Equities start the day lower as Macro once again takes the driver’s seat. Now I don’t live in the UK, I visit often and I love it but I am not a resident of that proud nation so I can’t exactly speak to this Brexit thing. Should they stay in the EU? Shouldn’t they? Who knows, that’s up to them to decide. From what I understand this is more of an “immigration” issue than anything else and we all know how much press that’s getting here in the US of A. What I do know is that the market has NOT priced in Brexit… but it is currently trying to do so. VIX soaring, Yields falling, Stocks quaking, Clients pausing, Oil plummeting, all of these things are the net result of an event the market can’t get its arms around. REMAIN has been the de facto outcome for a long time, in fact gambling sites STILL make REMAIN as the favorite. But every time we see a poll saying EXIT is leading the market has to re calibrate and that process is brutal and unfocused. There is NO ONE that knows what Britain leaving the EU would do to the Pound, the FTSE, all the European Stock indices, and the price of Curry in the West End. No one. So should you panic? Dump stocks? Run for the hills until you get “clarity?" (still cracks me up that people think that’s a thing). No, don’t be short sighted. Whether Britain is in the EU or not doesn’t have a long term impact on the corporate cash flows of 500 stocks in the S&P. It’s a blip, a re-pricing, an event that tips the cart but one that ultimately fades into history just like the rest. Guess what the market also digested? World War 2. When you fly from your home to that glorious vacation spot with blue waters and Corona’s sometimes you fly thru turbulence along the way. Right now the fasten seat belt sign is on but guess what, that beach is still waiting for you down the line and the turbulence will eventually pass.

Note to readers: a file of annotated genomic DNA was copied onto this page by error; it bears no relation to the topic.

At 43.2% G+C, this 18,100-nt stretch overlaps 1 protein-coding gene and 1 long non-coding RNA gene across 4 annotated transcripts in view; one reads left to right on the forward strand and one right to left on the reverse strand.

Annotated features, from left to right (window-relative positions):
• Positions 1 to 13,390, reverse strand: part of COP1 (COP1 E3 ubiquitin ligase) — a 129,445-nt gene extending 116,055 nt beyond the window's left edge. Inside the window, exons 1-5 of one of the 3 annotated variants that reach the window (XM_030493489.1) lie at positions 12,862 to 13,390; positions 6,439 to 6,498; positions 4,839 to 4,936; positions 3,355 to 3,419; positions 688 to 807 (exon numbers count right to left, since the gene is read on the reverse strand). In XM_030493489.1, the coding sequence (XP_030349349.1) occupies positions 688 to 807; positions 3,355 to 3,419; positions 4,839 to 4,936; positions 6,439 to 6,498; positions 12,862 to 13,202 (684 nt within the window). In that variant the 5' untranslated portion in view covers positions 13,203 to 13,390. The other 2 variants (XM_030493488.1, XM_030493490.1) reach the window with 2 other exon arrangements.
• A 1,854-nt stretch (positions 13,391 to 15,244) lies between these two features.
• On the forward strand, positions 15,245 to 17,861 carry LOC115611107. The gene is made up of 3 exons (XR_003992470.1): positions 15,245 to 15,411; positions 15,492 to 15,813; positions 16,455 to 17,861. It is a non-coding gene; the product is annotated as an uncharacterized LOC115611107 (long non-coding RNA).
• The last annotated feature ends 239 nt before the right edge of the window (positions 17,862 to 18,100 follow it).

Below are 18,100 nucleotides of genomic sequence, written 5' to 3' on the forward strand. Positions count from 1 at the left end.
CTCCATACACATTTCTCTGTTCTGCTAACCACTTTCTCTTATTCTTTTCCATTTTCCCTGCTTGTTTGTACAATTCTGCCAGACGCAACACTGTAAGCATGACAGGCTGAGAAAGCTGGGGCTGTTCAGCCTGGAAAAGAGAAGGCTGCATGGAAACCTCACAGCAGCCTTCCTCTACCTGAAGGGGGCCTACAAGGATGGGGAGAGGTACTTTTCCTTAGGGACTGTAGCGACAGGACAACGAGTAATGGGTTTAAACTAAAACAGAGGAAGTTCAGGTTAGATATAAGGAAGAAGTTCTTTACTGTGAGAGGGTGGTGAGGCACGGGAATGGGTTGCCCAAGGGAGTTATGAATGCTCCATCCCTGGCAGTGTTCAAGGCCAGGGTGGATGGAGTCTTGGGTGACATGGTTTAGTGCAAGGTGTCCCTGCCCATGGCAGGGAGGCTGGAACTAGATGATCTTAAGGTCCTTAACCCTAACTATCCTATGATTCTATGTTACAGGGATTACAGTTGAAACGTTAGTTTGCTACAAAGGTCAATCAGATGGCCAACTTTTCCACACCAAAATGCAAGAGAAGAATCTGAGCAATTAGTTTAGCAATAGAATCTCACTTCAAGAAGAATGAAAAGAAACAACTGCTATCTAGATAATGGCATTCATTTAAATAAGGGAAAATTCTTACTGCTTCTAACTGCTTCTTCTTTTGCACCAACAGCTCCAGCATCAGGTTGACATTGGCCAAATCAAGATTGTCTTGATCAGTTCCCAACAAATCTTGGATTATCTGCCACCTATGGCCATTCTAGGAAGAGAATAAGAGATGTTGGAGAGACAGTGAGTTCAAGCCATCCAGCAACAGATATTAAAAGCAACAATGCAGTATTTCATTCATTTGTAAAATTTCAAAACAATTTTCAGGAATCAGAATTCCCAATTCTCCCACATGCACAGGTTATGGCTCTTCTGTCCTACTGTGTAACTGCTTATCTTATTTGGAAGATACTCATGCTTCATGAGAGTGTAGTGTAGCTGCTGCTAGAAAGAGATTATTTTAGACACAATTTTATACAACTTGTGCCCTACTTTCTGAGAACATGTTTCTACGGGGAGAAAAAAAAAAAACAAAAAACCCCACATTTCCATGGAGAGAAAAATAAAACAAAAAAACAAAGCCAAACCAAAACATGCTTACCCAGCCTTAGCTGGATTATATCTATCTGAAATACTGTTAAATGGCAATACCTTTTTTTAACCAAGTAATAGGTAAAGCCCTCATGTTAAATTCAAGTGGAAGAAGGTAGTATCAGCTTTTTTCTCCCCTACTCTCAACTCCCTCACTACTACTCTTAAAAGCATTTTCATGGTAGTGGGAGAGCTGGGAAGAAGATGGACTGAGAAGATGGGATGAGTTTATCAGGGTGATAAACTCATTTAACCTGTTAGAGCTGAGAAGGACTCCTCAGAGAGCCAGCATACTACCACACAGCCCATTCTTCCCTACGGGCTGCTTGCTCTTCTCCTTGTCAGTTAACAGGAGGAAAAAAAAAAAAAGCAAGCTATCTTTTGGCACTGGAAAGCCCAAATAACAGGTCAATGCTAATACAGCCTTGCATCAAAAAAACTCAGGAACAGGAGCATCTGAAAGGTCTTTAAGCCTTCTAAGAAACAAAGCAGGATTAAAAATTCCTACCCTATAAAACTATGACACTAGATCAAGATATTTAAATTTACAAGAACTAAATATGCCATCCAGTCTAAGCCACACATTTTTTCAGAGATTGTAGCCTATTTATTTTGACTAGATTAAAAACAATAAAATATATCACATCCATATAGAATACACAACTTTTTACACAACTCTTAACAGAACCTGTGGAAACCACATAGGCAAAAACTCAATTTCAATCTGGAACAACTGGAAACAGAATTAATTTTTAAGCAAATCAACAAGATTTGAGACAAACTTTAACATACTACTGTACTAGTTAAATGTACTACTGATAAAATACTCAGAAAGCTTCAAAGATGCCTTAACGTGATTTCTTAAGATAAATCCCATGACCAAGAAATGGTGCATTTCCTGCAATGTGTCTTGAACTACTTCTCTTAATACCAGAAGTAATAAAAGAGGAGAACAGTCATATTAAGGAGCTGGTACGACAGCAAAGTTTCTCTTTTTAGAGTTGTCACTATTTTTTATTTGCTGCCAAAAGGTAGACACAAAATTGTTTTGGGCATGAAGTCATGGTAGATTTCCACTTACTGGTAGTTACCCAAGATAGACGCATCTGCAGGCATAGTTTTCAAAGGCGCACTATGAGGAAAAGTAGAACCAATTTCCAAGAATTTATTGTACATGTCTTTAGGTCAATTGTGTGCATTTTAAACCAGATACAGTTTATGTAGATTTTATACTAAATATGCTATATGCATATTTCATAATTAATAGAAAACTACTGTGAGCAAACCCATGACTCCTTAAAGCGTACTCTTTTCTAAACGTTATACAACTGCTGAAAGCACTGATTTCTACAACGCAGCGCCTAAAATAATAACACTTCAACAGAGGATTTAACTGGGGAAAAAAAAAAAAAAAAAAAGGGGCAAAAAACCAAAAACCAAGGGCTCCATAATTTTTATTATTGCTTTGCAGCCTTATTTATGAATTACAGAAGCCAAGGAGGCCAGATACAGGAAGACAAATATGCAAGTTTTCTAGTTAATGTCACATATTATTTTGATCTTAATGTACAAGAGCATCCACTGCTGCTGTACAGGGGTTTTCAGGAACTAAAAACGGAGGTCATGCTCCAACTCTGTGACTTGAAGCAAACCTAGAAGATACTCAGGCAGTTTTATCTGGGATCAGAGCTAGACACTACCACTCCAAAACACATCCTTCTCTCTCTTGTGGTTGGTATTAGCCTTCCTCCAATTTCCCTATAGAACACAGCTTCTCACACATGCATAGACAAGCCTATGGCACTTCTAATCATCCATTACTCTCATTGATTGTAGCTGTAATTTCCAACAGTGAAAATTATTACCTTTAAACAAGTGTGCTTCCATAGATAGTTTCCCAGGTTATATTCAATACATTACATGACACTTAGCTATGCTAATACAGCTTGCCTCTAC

After the open it was a whole lot of this. I mean weren’t we within 1% of a new all-time high just last week? Thanks Brexit. I will say this; everything I saw today was exactly what you’d expect capital markets to do as they grapple with an unknown event. Credit markets weaken, Financials weaken, Sovereign Yields fall, Dollar rises, Stock markets sell off, I mean this price action was straight out of central casting. Retail Sales beat but no one cared. The FOMC decides on rates tomorrow but no one cared. Curb Your Enthusiasm is coming back for another season but no one cared. Markets HATE uncertainty more than anything else and we are blanketed in it right now. Any winners at all? STZ, YHOO, SYMC, and PRGO but none were all that impressive save maybe PRGO. Losers were Energy, Materials, and Financials, led by SYF, COF, LUV, AAL, and NAVI. By lunch we were sitting around 2,070 hoping for another poll to come out. Sigh…is this how it’s going to be all the way until June 23? I’m guessing yes. Oh by the way, Deutsche Bank has the same market cap as Snapchat right now. Let that sink in (gotta give credit to @stockcats for that awesome tidbit).